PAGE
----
Anti-hate coalition looks to curb rise of hate crimes in Ottawa

The city of Ottawa and several partners, including the United Way and Ottawa Police, announced Friday that they have created a coalition to combat hate-based crime in the city.

The coalition, dubbed “United For All”, consists of over 30 organizations, and the group says they will coordinate local efforts in order to overcome hate and violence in the city.


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According to Statistics Canada, hate crimes in Ontario have seen a rise of 67 per cent in 2017. In that same year, Ottawa was ranked among the top 10 cities with the highest reported hate crime in the country says the city.

Mayor Jim Watson, who represented the city at the coalition announcement on Friday, says hate has no place in Ottawa and the city is going to do all it can to fight the issue.

“Whether it’s Islamophobia or anti-Semitism or homophobia, it’s a problem,” said Watson. “We saw a 67 per cent increase in hate crimes in Ontario in 2017.”

“This coalition is trying to bring leaders together so that we can do our best to fight these kinds of hate crimes and can do a better job of really helping those people who don’t understand how hurtful it is to use foul language or show such hate towards another human being.”


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As its first act, members of the coalition signed the United Nations Strong Cities Network Agreement. SCN’s main goal is to bring members of a municipality together to fight violent extremism. As members, the coalition will have access to the data, learning resources and training in order to formulate a plan to fight hate.

United Way East Ontario CEO Michael Allen, Mayor Jim Watson, police Chief Peter Sloly along with partner members of the newly founded United for All coalition sign the UN Strong Cities Network pledge at city hall on Friday.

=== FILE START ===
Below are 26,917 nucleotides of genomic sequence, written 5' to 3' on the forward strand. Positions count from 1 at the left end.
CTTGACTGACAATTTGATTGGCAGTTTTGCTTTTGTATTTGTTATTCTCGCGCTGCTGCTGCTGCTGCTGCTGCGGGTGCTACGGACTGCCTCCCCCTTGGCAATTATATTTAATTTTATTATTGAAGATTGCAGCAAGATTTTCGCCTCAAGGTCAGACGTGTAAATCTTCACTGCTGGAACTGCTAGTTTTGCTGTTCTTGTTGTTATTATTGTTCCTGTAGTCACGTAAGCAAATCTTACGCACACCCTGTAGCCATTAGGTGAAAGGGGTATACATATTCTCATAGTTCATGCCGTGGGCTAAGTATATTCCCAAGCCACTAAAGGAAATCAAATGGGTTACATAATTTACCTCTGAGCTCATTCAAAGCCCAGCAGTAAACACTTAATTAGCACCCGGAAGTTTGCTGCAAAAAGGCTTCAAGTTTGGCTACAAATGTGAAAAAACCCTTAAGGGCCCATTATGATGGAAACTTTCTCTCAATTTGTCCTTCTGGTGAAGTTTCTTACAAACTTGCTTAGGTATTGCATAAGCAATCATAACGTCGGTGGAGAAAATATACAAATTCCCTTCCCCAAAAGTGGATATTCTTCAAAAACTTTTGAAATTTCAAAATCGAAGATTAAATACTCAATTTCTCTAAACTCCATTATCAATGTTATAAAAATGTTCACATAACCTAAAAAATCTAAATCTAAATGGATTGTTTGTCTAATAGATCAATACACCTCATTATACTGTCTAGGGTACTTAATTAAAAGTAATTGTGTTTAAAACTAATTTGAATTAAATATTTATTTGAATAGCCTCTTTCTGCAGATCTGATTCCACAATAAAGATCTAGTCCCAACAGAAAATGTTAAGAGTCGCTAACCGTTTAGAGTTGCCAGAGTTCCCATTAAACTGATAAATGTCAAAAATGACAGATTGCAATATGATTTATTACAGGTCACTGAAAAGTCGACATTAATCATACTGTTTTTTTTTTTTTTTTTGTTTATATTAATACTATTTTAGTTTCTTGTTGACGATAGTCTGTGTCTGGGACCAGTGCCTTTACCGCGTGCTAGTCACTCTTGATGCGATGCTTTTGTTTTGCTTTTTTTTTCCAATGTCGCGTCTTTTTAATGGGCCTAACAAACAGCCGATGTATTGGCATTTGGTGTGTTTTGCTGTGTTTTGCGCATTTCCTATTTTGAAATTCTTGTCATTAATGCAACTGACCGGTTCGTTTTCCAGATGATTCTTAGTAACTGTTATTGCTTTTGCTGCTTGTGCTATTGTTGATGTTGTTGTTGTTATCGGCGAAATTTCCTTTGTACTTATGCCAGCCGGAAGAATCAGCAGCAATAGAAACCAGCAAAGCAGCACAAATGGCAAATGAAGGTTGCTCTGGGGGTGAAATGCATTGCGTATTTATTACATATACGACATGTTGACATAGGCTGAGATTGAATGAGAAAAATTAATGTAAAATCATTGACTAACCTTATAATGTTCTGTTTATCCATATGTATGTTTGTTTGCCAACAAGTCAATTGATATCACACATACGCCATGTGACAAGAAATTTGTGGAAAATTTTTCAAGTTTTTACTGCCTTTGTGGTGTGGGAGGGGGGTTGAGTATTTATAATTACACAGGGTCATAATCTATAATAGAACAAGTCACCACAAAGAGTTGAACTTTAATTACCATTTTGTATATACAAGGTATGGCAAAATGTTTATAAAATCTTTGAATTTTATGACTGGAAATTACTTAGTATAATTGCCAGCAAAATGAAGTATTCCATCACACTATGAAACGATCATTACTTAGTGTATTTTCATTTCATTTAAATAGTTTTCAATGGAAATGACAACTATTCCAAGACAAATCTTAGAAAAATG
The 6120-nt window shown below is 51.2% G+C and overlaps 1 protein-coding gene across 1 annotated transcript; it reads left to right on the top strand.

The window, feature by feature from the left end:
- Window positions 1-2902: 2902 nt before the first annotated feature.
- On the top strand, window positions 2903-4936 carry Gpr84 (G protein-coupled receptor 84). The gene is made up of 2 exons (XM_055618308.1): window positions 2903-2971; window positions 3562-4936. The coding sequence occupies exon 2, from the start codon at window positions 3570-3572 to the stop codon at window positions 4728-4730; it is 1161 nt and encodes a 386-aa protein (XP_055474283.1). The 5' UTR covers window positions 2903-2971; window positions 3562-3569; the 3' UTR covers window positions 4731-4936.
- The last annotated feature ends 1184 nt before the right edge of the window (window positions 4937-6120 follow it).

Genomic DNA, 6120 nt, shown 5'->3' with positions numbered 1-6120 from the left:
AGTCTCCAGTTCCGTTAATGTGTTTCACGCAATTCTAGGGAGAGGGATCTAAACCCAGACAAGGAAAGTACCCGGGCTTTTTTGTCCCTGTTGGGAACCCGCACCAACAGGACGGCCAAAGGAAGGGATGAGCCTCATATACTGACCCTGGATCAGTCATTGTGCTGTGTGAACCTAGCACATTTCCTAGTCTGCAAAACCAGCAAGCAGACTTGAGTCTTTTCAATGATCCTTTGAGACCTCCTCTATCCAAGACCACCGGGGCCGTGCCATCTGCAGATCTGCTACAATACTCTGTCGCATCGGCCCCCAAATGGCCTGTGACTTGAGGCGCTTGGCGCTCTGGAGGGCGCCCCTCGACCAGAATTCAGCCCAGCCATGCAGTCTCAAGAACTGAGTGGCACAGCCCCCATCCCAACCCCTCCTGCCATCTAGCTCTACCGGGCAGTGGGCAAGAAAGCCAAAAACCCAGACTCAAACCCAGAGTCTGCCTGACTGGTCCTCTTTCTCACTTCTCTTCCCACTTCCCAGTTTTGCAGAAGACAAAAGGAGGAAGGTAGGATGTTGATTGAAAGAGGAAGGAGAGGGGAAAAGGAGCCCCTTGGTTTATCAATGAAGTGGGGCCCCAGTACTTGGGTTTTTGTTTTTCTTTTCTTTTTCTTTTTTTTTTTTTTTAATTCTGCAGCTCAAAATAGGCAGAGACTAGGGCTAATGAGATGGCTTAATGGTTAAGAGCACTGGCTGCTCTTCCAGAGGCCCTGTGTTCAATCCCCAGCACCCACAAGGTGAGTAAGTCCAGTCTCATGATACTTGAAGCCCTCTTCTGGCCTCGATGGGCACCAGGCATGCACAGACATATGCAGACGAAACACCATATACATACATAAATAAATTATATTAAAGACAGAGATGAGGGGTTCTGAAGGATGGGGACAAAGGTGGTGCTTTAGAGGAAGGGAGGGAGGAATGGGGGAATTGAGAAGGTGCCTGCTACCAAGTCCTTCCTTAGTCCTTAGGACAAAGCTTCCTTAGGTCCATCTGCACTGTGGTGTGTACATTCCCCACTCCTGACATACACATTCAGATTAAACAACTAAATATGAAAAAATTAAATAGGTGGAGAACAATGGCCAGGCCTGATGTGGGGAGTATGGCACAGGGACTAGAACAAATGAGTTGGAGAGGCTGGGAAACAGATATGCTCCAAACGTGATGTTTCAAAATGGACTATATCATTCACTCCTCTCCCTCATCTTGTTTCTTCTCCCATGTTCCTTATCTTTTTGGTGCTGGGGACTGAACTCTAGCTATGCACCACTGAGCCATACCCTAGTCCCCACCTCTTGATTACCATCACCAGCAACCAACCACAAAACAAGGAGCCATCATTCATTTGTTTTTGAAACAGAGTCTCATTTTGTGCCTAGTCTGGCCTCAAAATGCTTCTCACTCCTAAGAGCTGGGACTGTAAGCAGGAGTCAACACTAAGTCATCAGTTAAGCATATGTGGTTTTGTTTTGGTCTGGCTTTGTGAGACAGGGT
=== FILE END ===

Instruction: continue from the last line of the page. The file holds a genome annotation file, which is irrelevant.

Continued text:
United Way East Ontario CEO Michael Allen, Mayor Jim Watson, police Chief Peter Sloly along with partner members of the newly founded United for All coalition sign the UN Strong Cities Network pledge at city hall on Friday.

Christopher Whan / Global News

The mayor knows that the majority of Ottawans are caring and kind but he says even one hate crime is too many and the city needs to do all it can to stop the hate.


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“When you see someone that spray paints a black Canadian’s garage door with the N-word, that is appalling,” said Watson, referencing an incident in the city earlier this year.

“And it’s not reflective of really the vast majority of well-intentioned, kind people that live in our city. So we have to isolate those incidents and we have to make sure that the police have the resources to track down these people and charge them as a hate crime.”

Leading the coalition are the City of Ottawa, Ottawa Police Service and the United Way East Ontario.

© 2019 Global News, a division of Corus Entertainment Inc.

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